The reform that actually matters lies in the acknowledgement of and reparations for the suffering that is entrenched in the history of the British monarchy: the Nigerian Civil War; the Troubles; the Kenyan Mau Mau uprising; the partition of India and Pakistan – all them and more stamped with the hallmark of imperial Britain.

Heinous crimes were committed much more recently than we would like to admit – and if Charles is to meaningfully pursue reform and rescue the monarchy from its impending demise, he is going to have to divorce Queen Elizabeth’s British exceptionalist ways.

Whilst Charles did previously denounce Britain’s role in the slave trade, he still sits on stolen wealth acquired through slavery and empire.

His shameless parading of stolen jewels this past weekend cemented that the decades of economic and social devastation, suffering and loss pioneered by the British empire will, much like during his mother’s reign, likely remain unanswered.

Forgetting not the suffering the monarchy has inflicted across its own lands. Less than a year ago, Charles refused to pay inheritance tax on the hundreds of millions he was left by his mother – wealth redistribution that at a time of mass food bank usage and child poverty, could have been invested in the people he says he exists to serve.

Unsurprisingly, nothing so far suggests that Charles’s promises of reform are likely to materialise.

The popularity of the monarchy rests on a number of factors – not least individual character. And Charles himself is proving to be unpopular. The Christmas episode of Eastenders was watched by a considerably larger audience than his coronation – make of that what you will.

Try as he might, he simply does not have the same appeal that his late mother did – his treatment of Princess Diana has rightly followed him into later life and his dedication to royal pomp and procedure over his own son has made him more unrelatable than ever.

Not even on his coronation day – that the taxpayer footed an undisclosed amount of money for – could he bother himself to have a good time. Even William and Kate, once coined the nation’s sweethearts, are losing favour with the public.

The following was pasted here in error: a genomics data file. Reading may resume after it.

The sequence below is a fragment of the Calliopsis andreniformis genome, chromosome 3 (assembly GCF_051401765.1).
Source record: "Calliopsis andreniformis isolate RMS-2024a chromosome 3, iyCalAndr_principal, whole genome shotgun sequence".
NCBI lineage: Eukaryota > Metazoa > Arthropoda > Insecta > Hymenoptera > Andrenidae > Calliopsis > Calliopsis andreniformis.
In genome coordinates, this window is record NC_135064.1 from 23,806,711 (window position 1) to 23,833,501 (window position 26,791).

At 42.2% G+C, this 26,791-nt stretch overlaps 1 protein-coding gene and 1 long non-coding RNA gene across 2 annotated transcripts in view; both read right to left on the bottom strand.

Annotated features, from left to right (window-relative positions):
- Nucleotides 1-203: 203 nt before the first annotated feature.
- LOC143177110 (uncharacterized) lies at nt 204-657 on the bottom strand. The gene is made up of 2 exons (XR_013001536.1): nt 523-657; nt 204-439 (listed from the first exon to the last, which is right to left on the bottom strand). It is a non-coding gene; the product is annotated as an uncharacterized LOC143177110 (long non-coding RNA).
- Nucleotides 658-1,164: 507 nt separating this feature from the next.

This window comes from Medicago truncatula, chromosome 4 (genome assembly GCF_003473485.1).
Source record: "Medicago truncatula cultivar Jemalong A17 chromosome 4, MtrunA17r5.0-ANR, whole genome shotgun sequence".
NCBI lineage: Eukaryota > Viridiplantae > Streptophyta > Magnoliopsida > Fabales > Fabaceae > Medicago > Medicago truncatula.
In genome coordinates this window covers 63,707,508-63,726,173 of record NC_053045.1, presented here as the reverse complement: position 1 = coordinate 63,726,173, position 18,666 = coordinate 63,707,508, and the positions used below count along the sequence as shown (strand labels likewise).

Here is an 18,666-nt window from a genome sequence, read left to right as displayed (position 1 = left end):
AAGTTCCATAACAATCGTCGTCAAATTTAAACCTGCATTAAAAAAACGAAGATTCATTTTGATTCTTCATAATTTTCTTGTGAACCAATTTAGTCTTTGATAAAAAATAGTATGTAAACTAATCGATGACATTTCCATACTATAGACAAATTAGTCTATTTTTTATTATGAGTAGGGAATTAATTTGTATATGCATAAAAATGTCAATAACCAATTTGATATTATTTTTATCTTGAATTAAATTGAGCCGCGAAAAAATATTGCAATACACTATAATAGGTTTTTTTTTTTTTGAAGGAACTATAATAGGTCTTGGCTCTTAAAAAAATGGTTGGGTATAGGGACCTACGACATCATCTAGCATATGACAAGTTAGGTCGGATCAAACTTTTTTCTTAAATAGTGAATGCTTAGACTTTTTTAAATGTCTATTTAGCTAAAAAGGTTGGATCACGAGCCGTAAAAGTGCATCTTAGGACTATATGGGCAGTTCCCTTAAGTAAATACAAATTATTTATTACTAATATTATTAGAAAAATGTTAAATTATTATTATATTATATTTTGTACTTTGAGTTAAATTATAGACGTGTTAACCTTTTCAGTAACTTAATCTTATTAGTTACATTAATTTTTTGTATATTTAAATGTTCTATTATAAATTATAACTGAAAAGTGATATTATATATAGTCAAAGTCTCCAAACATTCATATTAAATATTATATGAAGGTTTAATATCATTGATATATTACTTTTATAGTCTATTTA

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The embarrassment of this past weekend cannot be repeated and the monarchy faces difficult times of reckoning ahead if they are going to survive.

Heading a nation that places as the ninth most unequal of 38 OECD countries and with growing interest in Britain’s colonial history and the monarchy’s role in it, I find it difficult to imagine a future for this institution in its current form.

The trouble for them is that with so much suffering and unaccountability, is reform even possible?

The death of the Queen was always going to spell trouble for the future of the monarchy and its relevance in modern times.

If Charles wants it to survive – and similarly for those who want to see it end – we have to start engaging in honest conversation about its history, the pain caused by it and what role and purpose it has in a modern society, if it has one at all.

Britain is broken. It needs an entire reinvention of its foundation, purpose and political structure and it’s hard to see how another unelected head of state, wrapped in centuries of royal protocol and whose sole purpose is to uphold inequality and hierarchy, could ever possibly be the answer.